CPAC -- At the 2015 Conservative Political Action Conference (CPAC), two closely watched candidates delivered speeches that are likely to indicate how the Republican presidential nomination process will advance.
Conducted in a question and answer format with radio talk show host Sean Hannity on Friday, former Florida Governor Jeb Bush orated on the importance of offering constructive solutions on health care, immigration, and education. Kentucky U.S. Sen. Rand Paul also spoke on Friday to repeated cheers of "President Paul."
Throughout the early stages of a presumed Bush campaign, the former governor has insisted that he is his "own man," in contrast to his father and brother. However, despite many appeals that he is conservative, Bush showed some signs he is borrowing from the ideas of his family's administrations.
Bush, who recently said he "doesn't understand" why there is a debate about NSA policies, engaged in rhetoric implying that he will be hawkish on foreign policy. Reiterating that the party needs to be "for something," Bush said the GOP must first favor:
"...a strong national defense, where we are committed each and every day to protect the homeland, with these asymmetric threats that exist that are real. It's not a joke. These are threats that don't just have an impact in the neighborhood in the Middle East or certainly have an impact on Israel. It impacts us as well."
Bush said he would keep the U.S. engaged in the Middle East, including a prolonged military presence, saying, "As we pull back, voids are filled. Iraq is the best example of that."
Bush also endorsed several ideas from the hawks of his party, including creating a "safe zone for a Free Syrian Army," as well as not putting conditions for "boots on the ground" to combat ISIS. He also reaffirmed that there should be "no light between us and Israel."
Representing anpther option for the GOP, Sen. Rand Paul came out to cheers and opened by saying, "When politicians accept censorship, when politicians accept torture, even of the innocent, then lovers of liberty must rise."
Whereas Bush said the American presence in Iraq needed to remain, Paul pointed out that it is American foreign policy that has often promoted chaos and dysfunction. In repeatedly attacking the situation in Libya as "Hillary's War," Paul said:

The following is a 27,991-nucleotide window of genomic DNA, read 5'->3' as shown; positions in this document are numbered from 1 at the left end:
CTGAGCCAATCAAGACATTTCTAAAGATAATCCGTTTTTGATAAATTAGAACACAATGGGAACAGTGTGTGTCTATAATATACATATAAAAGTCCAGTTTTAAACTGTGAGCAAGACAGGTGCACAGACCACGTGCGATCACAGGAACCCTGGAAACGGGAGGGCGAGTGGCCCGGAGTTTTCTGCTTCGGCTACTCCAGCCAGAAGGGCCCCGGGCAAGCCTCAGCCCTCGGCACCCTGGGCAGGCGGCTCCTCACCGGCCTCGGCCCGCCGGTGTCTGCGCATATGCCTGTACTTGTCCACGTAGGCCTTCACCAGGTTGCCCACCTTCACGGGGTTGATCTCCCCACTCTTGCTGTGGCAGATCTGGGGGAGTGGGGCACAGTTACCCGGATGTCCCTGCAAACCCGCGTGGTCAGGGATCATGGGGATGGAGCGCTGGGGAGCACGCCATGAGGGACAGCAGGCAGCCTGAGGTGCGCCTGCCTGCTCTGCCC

"In the Middle East, one form of tyranny often replaces another. When secular despots are overthrown, chaos ensues and radical Islam grows stronger."
Rather than implying a long-term commitment for addressing Iraq, Syria, and ISIS, Paul reasoned with his fellow conservatives to consider their philosophy as a whole:
"We also need a foreign policy that encourages stability, not chaos. At home, conservatives understand that government is the problem, not the solution. But as conservatives, we should not succumb to the notion that a government inept at home will somehow be successful abroad."
After the speech Paul received a question that is likely to come up numerous times if he runs for president: Is he too weak or soft on foreign policy? Paul succinctly answered, "The Constitution says, when we go to war, it should be declared and initiated by Congress."On Thursday, ahead of Paul's speech, the Human Action Super PAC released a video on its website,
Rand16.org, titled "Break the Mold," featuring various examples of Rand Paul rising above party label to stand for liberty. The super PAC is trying to build support for a Rand Paul presidential campaign before the election cycle really kicks off.
Paul's message over the last few months has not only centered on liberty, but a need for change in the GOP. Ahead of the midterm elections, Paul was quoted as saying the Republican brand sucks. He has since emphasized the need for the party to rebrand its image.
Along with his more libertarian views on foreign policy, Paul told the attendees at CPAC that Republicans and conservatives need to be willing to defend more of the Constitution than just the Second Amendment.
At the conclusion of the conference, Rand Paul won the CPAC presidential straw poll for the third consecutive year. Commentators have pointed out that the straw poll victory says little for Paul's viability as a presidential candidate, as few winners go on to claim the nomination. A Bush victory, or even a stronger showing, might have sent a message that conservatives were resigned to his candidacy.
Rand Paul's victory and Scott Walker's second place finish indicate that the race for the nomination will be strongly contested and that GOP voters may be looking for a change.